Tokugawa shogunate

Tokugawa Shogunate

Edo Bakufu
Location of Tokugawa Shogunate
CapitalEdo, Musashi Province
(Shōgun's residence)
(Emperor's palace)
Common languagesEarly Modern Japanese
Japanese Buddhism
GovernmentMonarchic feudal stratocracy
• 1600–1611
• 1867–1868
• 1600–1605
Tokugawa Ieyasu
• 1866–1868
Tokugawa Yoshinobu
• 1600–1614
Ōkubo Tadachika
• 1868
Tachibana Taneyuki
Historical eraEdo period
21 October 1600
8 November 1614
31 March 1854
29 July 1858
3 January 1868
CurrencyThe tri-metallic Tokugawa coinage system based on copper Mon, silver Bu and Shu, as well as gold Ryō.
Preceded by
Succeeded by
Azuchi–Momoyama period
Tokugawa clan
Empire of Japan
Today part ofJapan

The Tokugawa shogunate, also known as the Tokugawa Bakufu (徳川幕府) and the Edo Bakufu (江戸幕府), was the last feudal Japanese military government, which existed between 1600 and 1868.[3] The head of government was the shogun,[4] and each was a member of the Tokugawa clan.[5] The Tokugawa shogunate ruled from Edo Castle and the years of the shogunate became known as the Edo period.[6] This time is also called the Tokugawa period[3] or pre-modern (Kinsei (近世)).[7]


Following the Sengoku period ("warring states period"), the central government had been largely re-established by Oda Nobunaga during the Azuchi–Momoyama period. After the Battle of Sekigahara in 1600, central authority fell to Tokugawa Ieyasu.[3]

Society in the Tokugawa period, unlike in previous shogunates, was supposedly based on the strict class hierarchy originally established by Toyotomi Hideyoshi. The daimyō (lords) were at the top, followed by the warrior-caste of samurai, with the farmers, artisans, and traders ranking below. In some parts of the country, particularly smaller regions, daimyō and samurai were more or less identical, since daimyō might be trained as samurai, and samurai might act as local rulers. Otherwise, the largely inflexible nature of this social stratification system unleashed disruptive forces over time. Taxes on the peasantry were set at fixed amounts that did not account for inflation or other changes in monetary value. As a result, the tax revenues collected by the samurai landowners were worth less and less over time. This often led to numerous confrontations between noble but impoverished samurai and well-to-do peasants, ranging from simple local disturbances to much larger rebellions. None, however, proved compelling enough to seriously challenge the established order until the arrival of foreign powers.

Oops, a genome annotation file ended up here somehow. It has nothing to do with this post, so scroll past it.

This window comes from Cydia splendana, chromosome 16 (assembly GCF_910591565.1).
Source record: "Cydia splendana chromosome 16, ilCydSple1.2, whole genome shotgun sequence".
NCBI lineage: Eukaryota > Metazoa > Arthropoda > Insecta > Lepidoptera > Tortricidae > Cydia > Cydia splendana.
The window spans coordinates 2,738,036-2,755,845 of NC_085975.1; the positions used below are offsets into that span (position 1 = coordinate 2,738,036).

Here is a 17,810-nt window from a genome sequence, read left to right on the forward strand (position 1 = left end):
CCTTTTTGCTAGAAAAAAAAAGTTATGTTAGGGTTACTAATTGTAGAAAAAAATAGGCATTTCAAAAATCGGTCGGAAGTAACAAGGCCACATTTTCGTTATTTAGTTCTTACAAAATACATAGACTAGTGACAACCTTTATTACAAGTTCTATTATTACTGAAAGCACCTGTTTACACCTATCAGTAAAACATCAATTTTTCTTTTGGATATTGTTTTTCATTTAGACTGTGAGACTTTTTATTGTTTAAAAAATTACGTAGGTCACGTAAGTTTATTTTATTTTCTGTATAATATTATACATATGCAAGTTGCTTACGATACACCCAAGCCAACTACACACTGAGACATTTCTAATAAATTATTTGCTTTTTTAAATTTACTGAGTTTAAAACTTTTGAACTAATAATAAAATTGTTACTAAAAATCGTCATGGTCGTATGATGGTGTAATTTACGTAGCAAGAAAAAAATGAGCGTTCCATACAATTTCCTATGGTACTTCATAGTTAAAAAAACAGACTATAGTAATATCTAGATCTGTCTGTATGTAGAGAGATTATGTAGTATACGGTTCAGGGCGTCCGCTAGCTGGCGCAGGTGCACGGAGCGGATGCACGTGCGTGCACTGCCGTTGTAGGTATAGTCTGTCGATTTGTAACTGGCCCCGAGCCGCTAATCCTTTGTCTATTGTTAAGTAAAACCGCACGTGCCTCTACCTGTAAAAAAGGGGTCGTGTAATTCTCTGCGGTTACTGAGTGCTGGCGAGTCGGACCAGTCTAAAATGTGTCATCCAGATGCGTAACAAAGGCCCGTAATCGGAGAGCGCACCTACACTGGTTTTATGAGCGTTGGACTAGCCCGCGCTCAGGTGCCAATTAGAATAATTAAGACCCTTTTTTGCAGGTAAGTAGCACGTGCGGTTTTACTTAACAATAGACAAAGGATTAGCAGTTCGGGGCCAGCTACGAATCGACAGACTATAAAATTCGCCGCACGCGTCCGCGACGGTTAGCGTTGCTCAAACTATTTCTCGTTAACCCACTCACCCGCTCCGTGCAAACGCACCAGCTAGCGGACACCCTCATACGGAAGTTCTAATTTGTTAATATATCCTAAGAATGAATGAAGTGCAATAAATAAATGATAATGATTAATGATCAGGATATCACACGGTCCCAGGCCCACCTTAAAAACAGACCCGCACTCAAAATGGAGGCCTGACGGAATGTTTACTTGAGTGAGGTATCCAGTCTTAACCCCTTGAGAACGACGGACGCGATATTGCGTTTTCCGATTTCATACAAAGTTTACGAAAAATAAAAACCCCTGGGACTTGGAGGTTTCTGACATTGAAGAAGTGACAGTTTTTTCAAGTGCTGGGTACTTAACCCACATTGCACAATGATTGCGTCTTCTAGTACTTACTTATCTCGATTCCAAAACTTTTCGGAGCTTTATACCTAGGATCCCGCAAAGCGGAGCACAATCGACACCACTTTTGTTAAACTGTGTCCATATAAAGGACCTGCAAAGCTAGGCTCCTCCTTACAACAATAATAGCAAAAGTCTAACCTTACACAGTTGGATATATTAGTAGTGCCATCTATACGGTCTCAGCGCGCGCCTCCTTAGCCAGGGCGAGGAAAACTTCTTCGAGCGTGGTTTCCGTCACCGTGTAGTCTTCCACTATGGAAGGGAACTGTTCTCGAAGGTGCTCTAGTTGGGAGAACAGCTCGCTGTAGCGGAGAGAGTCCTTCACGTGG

A 2017 study found that peasant rebellions and collective desertion ("flight") lowered tax rates and inhibited state growth in the Tokugawa shogunate.[8]

In the mid-19th century, an alliance of several of the more powerful daimyō, along with the titular Emperor, succeeded in overthrowing the shogunate after the Boshin War, culminating in the Meiji Restoration. The Tokugawa shogunate came to an official end in 1868 with the resignation of the 15th Tokugawa shogun, Tokugawa Yoshinobu, leading to the "restoration" (王政復古, Ōsei fukko) of imperial rule. Notwithstanding its eventual overthrow in favor of the more modernized, less feudal form of governance of the Meiji Restoration, the Tokugawa shogunate oversaw the longest period of peace and stability in Japan's history, lasting well over 260 years.

Other Languages
azərbaycanca: Tokuqava şoqunatı
Bân-lâm-gú: Edo bō͘-hú
беларуская: Сёгунат Такугава
Bikol Central: Shogunato kan Tokugawa
bosanski: Tokugawa
客家語/Hak-kâ-ngî: Edo mok-fú
한국어: 에도 막부
Bahasa Indonesia: Keshogunan Tokugawa
ქართული: ტოკუგავა
magyar: Edo-bakufu
Bahasa Melayu: Kesyogunan Tokugawa
Nederlands: Tokugawa-shogunaat
日本語: 江戸幕府
português: Xogunato Tokugawa
Simple English: Tokugawa shogunate
српски / srpski: Шогунат Токугава
srpskohrvatski / српскохрватски: Šogunat Tokugawa
svenska: Tokugawa
татарча/tatarça: Tokugawa sögunatı
українська: Сьоґунат Едо
Tiếng Việt: Mạc phủ Tokugawa
文言: 江戶幕府
吴语: 江户幕府
粵語: 江戶幕府
中文: 江户幕府